We use cookies and other similar technologies (Cookies) to enhance your experience and to provide you with relevant content and ads. By using our website, you are agreeing to the use of Cookies. You can change your settings at any time. Cookie Policy.

Business can feel like a war sometimes, so it's no surprise that the ancient classic treatise "The Art of War," by Sun Tzu, has relevance to the corporate world.

"Let's look at what the business environment is about. It's about competition," Richard Platt, Intel's former corporate innovation program manager and senior instructor for innovation methods, said during a recent ebizQ podcast.

"Warfare is really the ultimate competition."

Warfare, like business, has guidelines and rules and principles though -- and business can be Darwinian with survival of the fittest and most adaptable companies.

It's important in using this metaphor, however, to understand that business warfare is not against customers but about winning hearts and minds and gaining competitive advantage. It's about market share and influence in the mind of the customer.

A researcher named Langdon Morris performed analysis of Fortune 500 and Forbes 100 companies over the past several decades and discovered some interesting trends. Morris found that between 1979 and 1983 that one third of the Fortune 500 went out of business or fell off the list and that the list had a 6 percent annual turnover. The Fortune 100 was almost as bad.

If you extrapolate the data, says Platt, and Project it forward, you find an interesting trend. Authors Richard Foster and Sarah Kaplan have predicted that only a third of today's major corporations will survive as businesses for the next 25 years; most will die or be bought out and absorbed.

"The reality is that we're looking at drastically compressed planning horizons for every company and the need for fast response," he concludes. The root cause of the dropoff is the adaptability issue, just as the best fighters tend to survive a war.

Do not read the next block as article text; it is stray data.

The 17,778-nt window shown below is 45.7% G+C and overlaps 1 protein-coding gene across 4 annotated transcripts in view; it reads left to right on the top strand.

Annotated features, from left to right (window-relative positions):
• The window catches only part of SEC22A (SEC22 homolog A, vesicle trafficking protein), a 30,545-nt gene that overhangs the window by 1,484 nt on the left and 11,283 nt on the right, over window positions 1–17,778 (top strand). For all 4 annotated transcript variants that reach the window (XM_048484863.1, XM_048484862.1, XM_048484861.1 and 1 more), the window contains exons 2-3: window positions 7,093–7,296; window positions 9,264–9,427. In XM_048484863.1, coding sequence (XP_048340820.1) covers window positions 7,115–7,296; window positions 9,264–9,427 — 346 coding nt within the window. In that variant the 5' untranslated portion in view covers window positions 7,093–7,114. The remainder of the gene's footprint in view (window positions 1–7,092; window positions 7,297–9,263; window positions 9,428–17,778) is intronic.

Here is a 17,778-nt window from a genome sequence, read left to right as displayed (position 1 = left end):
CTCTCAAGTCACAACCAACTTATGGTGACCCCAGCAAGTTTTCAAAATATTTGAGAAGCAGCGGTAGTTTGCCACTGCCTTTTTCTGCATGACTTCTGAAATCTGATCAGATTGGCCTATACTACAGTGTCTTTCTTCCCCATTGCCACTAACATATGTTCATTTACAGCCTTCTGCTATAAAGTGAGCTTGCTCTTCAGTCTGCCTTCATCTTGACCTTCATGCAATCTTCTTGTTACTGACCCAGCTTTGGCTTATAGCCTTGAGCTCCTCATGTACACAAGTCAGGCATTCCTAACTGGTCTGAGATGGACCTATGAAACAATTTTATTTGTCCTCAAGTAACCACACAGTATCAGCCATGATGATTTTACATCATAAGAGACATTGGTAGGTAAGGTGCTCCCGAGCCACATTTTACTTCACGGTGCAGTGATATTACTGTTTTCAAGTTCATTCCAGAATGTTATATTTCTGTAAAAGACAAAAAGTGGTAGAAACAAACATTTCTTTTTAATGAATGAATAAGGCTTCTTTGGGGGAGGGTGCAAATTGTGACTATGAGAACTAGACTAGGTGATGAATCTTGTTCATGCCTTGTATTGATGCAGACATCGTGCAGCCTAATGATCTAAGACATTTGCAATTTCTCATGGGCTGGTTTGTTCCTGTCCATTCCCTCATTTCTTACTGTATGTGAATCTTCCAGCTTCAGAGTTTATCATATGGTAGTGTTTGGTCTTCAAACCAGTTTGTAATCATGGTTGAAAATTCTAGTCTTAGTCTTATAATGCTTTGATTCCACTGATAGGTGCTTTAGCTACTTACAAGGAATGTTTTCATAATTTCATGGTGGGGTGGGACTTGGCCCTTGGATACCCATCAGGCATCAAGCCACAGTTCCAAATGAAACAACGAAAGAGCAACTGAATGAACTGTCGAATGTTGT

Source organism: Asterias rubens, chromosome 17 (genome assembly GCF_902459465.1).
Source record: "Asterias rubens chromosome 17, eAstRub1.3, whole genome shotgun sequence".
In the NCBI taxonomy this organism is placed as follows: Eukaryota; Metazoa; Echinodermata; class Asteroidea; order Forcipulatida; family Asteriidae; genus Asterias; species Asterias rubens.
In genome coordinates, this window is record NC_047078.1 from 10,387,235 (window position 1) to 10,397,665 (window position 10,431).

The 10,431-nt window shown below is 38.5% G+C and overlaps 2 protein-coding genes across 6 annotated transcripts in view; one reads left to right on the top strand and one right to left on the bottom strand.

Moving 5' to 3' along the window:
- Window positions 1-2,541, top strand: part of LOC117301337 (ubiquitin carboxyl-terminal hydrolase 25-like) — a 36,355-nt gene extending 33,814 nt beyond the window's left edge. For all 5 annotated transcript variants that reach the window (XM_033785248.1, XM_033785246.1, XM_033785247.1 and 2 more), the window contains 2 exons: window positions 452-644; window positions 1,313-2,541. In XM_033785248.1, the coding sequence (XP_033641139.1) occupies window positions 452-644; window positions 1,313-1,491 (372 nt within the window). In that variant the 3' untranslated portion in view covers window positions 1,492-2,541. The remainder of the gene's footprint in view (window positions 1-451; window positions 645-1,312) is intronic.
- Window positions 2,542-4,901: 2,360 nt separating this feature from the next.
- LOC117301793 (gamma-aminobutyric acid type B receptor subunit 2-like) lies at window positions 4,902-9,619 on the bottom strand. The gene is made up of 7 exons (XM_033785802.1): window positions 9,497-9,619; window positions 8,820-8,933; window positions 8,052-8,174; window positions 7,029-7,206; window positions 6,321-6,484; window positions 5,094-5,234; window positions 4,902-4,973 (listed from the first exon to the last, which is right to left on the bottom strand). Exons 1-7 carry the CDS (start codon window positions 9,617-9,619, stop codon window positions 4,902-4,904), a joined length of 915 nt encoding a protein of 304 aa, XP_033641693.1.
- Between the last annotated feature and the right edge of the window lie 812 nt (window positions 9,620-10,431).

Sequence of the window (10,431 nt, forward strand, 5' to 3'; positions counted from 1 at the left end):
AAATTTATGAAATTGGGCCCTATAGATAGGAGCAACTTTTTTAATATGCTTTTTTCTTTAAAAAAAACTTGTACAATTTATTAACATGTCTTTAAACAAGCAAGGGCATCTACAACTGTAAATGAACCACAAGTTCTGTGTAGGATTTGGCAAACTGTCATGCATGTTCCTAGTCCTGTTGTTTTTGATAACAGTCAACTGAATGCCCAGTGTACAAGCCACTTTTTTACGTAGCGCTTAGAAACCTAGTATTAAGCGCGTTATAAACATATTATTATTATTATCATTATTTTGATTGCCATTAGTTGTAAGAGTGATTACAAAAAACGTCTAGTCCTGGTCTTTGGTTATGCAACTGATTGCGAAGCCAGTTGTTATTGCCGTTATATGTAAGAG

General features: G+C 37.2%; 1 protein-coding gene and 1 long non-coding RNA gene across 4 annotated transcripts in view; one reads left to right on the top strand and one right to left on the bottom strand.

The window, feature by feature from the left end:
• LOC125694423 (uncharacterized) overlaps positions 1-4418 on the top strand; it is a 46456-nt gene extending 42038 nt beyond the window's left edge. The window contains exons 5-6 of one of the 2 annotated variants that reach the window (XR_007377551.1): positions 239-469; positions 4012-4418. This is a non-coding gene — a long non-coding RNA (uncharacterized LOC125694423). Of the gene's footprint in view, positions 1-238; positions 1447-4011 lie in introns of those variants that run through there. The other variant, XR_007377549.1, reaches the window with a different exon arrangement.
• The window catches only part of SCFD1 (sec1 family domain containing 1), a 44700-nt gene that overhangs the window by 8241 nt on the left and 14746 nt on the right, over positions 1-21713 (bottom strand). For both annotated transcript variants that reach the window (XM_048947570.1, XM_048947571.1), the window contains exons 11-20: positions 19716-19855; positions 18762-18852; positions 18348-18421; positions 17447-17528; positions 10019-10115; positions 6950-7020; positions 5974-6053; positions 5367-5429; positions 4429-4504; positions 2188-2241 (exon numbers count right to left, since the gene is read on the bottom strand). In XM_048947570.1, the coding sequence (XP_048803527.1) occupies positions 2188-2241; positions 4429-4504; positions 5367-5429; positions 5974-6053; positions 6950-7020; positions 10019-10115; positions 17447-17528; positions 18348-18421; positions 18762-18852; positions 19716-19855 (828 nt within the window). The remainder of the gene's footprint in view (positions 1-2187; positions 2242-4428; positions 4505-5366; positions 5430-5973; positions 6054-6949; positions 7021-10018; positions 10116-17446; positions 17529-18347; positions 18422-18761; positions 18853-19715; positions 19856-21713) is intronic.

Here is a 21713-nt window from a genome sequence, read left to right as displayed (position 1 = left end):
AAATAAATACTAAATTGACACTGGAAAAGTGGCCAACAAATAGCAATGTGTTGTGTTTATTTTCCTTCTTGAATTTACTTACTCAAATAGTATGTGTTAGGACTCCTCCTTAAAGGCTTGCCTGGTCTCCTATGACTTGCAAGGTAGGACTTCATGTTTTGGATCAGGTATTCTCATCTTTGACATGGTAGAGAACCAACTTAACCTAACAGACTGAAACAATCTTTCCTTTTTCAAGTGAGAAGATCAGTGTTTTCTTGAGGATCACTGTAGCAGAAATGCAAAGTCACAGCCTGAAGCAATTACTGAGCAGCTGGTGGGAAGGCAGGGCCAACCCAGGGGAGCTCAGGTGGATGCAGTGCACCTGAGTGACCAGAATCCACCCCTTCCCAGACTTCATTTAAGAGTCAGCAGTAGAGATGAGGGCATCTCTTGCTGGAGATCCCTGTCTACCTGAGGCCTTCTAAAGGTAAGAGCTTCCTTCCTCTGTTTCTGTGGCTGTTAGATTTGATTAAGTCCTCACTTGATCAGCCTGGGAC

So what does this all have to do with the Art of War? Sun Tzu said that the highest form of competing is to win without fighting. In business, that means winning customers' hearts and minds and to compete where competitors are not. One tool for accomplishing the latter is called the Blue Ocean Strategy of seeking calm waters, which contrasts with the Red Ocean strategy of sailing into bloody water.

Another tool, to resort to a military analogy, which be the OODA Loop, which was developed by an Air Force colonel. OODA stands for Observe, Orient, Decide, and Act.


1  2  

   Next Page

Explore Our Topics

  • Virtual Conferences
  • Webinars
  • Roundtables

BPM in Action

March 10, 2011

The sixth annual BPM in Action 2011 Virtual Conference will explore cutting-edge market developments in BPM and describe how to leverage them for improved business operation and performance. More

View All Virtual Conferences

Smart Case Management: Why It's So Smart.

Date:Nov 05, 2009
Time:12:00 PM ET- (17:00 GMT)


Date:Oct 29, 2009
Time:15:00 PM ET- (19:00 GMT)

View All Roundtables
  • Research Library
  • Podcasts
  • News

Joe McKendrick: Part II of II: Designing Evolve-ability into SOA and IT Systems

In part two of Joe McKendrick's recent podcast with Miko Matsumura, chief strategist for Software AG, they talk about how SOA and IT systems need to change and grow and adapt with the organization around it.

Listen Now

Phil Wainewright: Helping Brands Engage with Social Media

Phil Wainewright interviews David Vap, VP of products at RightNow Technologies, and finds out how sharing best practices can help businesses understand how best to engage with online communities.

Listen Now

Peter Schooff: Making Every IT Dollar Result in a Desired Business Outcome: Scott Hebner of IBM Rati

Scott Hebner, Vice President of Marketing and Strategy for IBM Rational, discusses a topic on the top of every company's mind today: getting the most from IT investments.

Listen Now

Jessica Ann Mola: Where Will BI Fit In? Lyndsay Wise Explains

In BI, this tough economy and the increasing role of Web 2.0 and MDM are certainly topics on people's minds today. WiseAnalytics' Lyndsay Wise addresses each of them in this informative podcast.

Listen Now

Dennis Byron: Talking with...Deepak Singh of BPM Provider Adeptia

Deepak Singh, President and CTO of Adeptia, joins ebizQ's Dennis Byron in a podcast that gets its hand around the trend of industry-specific BPM.

Listen Now
More Podcasts
  • Most Popular
  • Quick Guide
  • Most Discussed

Quick Guide: What is BPM?

Learn More

Quick Guide: What is Event Processing?

Smart event processing can help your company run smarter and faster. This comprehensive guide helps you research the basics of complex event processing (CEP) and learn how to get started on the right foot with your CEP project using EDA, RFID, SOA, SCADA and other relevant technologies. Learn More

Quick Guide: What is Enterprise 2.0?

A lot of people are talking about Enterprise 2.0 as being the business application of Web 2.0 technology. However, there's still some debate on exactly what this technology entails, how it applies to today's business models, and which components bring true value. Some use the term Enterprise 2.0 exclusively to describe the use of social networking technologies in the enterprise, while others use it to describe a web economy platform, or the technological framework behind such a platform. Still others say that Enterprise 2.0 is all of these things. Learn More